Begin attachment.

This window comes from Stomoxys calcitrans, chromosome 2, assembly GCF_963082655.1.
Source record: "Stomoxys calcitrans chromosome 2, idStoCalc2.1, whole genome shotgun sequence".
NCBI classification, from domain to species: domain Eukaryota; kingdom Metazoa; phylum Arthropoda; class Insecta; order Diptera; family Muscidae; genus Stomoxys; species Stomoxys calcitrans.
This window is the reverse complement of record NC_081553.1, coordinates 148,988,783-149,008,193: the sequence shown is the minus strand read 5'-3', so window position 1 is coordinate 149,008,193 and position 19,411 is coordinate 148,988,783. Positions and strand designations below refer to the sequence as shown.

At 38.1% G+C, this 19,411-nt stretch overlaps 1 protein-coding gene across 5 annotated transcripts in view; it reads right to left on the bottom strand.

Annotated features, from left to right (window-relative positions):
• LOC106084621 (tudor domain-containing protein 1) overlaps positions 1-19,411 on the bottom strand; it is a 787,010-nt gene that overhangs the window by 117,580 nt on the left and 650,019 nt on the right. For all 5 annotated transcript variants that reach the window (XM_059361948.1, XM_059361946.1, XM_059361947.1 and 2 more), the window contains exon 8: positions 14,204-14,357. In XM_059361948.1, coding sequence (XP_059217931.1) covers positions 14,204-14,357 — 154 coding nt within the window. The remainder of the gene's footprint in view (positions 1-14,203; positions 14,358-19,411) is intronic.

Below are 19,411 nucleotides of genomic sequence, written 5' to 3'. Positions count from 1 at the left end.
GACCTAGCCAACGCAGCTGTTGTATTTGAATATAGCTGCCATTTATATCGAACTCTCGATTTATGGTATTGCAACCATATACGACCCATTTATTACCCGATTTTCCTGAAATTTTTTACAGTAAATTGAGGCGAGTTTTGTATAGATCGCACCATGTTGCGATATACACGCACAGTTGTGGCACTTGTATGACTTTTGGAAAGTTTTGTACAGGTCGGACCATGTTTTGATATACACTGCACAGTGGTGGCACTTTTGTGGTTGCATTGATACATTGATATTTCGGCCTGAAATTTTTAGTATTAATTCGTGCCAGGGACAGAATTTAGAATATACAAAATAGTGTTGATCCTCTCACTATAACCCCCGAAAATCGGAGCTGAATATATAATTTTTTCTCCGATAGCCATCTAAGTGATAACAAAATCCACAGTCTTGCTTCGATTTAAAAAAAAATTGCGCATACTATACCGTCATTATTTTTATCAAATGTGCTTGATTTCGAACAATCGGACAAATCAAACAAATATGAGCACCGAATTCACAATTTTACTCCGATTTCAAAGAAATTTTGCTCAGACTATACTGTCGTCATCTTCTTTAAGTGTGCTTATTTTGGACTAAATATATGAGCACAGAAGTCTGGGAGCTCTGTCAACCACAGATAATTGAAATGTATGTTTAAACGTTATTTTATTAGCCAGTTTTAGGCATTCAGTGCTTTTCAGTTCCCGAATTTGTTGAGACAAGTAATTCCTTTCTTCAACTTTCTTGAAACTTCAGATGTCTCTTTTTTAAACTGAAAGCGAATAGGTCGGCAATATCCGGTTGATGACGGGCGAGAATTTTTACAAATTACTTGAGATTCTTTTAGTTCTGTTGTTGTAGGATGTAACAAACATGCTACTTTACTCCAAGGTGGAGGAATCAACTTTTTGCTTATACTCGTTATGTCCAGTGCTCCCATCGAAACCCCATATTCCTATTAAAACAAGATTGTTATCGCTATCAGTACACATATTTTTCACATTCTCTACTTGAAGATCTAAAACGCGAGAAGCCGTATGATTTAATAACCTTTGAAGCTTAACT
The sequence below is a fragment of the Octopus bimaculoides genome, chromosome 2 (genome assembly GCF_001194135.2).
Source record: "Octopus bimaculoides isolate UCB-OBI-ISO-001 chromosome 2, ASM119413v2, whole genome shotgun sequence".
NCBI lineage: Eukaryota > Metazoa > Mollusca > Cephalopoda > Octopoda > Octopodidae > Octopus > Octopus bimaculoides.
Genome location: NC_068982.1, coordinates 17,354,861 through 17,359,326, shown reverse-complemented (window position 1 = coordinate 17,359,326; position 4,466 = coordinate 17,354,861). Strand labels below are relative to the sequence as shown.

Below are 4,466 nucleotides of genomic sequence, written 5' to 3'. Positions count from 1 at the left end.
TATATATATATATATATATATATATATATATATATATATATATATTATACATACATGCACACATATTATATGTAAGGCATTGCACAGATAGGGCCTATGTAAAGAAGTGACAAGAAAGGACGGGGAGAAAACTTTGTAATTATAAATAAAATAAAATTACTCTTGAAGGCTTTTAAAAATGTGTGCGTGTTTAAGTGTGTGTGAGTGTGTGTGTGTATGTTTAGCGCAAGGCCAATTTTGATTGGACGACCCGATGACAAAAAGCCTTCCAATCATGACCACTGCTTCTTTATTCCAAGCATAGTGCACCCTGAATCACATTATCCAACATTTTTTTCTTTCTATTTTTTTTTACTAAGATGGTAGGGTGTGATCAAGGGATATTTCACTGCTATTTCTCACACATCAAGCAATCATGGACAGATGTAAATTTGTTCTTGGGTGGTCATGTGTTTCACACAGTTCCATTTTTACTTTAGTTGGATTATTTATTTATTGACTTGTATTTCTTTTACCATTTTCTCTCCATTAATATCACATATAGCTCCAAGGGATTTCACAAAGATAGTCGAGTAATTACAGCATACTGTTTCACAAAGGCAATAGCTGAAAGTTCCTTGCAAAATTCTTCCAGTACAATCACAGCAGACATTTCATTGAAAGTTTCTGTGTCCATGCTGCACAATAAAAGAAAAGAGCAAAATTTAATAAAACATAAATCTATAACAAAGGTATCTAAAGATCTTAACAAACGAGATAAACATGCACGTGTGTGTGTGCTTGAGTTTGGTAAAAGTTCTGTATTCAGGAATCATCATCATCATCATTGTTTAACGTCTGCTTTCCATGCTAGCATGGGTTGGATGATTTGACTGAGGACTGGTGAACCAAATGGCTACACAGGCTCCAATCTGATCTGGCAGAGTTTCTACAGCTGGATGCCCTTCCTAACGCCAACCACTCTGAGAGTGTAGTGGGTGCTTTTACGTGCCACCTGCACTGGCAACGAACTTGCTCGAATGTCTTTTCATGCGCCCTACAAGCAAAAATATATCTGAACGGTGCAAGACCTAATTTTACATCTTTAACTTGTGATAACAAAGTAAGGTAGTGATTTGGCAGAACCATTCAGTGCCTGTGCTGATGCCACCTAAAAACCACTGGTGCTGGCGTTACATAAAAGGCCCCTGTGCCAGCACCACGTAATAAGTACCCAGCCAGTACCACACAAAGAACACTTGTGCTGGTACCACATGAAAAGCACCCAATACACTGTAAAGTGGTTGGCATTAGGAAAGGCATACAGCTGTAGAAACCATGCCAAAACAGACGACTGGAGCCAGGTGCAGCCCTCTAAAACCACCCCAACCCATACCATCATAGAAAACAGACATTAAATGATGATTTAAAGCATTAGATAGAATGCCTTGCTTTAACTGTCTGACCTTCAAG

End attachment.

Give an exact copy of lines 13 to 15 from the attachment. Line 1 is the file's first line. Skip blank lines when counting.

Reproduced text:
Genome location: NC_068982.1, coordinates 17,354,861 through 17,359,326, shown reverse-complemented (window position 1 = coordinate 17,359,326; position 4,466 = coordinate 17,354,861). Strand labels below are relative to the sequence as shown.

Below are 4,466 nucleotides of genomic sequence, written 5' to 3'. Positions count from 1 at the left end.
TATATATATATATATATATATATATATATATATATATATATATATTATACATACATGCACACATATTATATGTAAGGCATTGCACAGATAGGGCCTATGTAAAGAAGTGACAAGAAAGGACGGGGAGAAAACTTTGTAATTATAAATAAAATAAAATTACTCTTGAAGGCTTTTAAAAATGTGTGCGTGTTTAAGTGTGTGTGAGTGTGTGTGTGTATGTTTAGCGCAAGGCCAATTTTGATTGGACGACCCGATGACAAAAAGCCTTCCAATCATGACCACTGCTTCTTTATTCCAAGCATAGTGCACCCTGAATCACATTATCCAACATTTTTTTCTTTCTATTTTTTTTTACTAAGATGGTAGGGTGTGATCAAGGGATATTTCACTGCTATTTCTCACACATCAAGCAATCATGGACAGATGTAAATTTGTTCTTGGGTGGTCATGTGTTTCACACAGTTCCATTTTTACTTTAGTTGGATTATTTATTTATTGACTTGTATTTCTTTTACCATTTTCTCTCCATTAATATCACATATAGCTCCAAGGGATTTCACAAAGATAGTCGAGTAATTACAGCATACTGTTTCACAAAGGCAATAGCTGAAAGTTCCTTGCAAAATTCTTCCAGTACAATCACAGCAGACATTTCATTGAAAGTTTCTGTGTCCATGCTGCACAATAAAAGAAAAGAGCAAAATTTAATAAAACATAAATCTATAACAAAGGTATCTAAAGATCTTAACAAACGAGATAAACATGCACGTGTGTGTGTGCTTGAGTTTGGTAAAAGTTCTGTATTCAGGAATCATCATCATCATCATTGTTTAACGTCTGCTTTCCATGCTAGCATGGGTTGGATGATTTGACTGAGGACTGGTGAACCAAATGGCTACACAGGCTCCAATCTGATCTGGCAGAGTTTCTACAGCTGGATGCCCTTCCTAACGCCAACCACTCTGAGAGTGTAGTGGGTGCTTTTACGTGCCACCTGCACTGGCAACGAACTTGCTCGAATGTCTTTTCATGCGCCCTACAAGCAAAAATATATCTGAACGGTGCAAGACCTAATTTTACATCTTTAACTTGTGATAACAAAGTAAGGTAGTGATTTGGCAGAACCATTCAGTGCCTGTGCTGATGCCACCTAAAAACCACTGGTGCTGGCGTTACATAAAAGGCCCCTGTGCCAGCACCACGTAATAAGTACCCAGCCAGTACCACACAAAGAACACTTGTGCTGGTACCACATGAAAAGCACCCAATACACTGTAAAGTGGTTGGCATTAGGAAAGGCATACAGCTGTAGAAACCATGCCAAAACAGACGACTGGAGCCAGGTGCAGCCCTCTAAAACCACCCCAACCCATACCATCATAGAAAACAGACATTAAATGATGATTTAAAGCATTAGATAGAATGCCTTGCTTTAACTGTCTGACCTTCAAG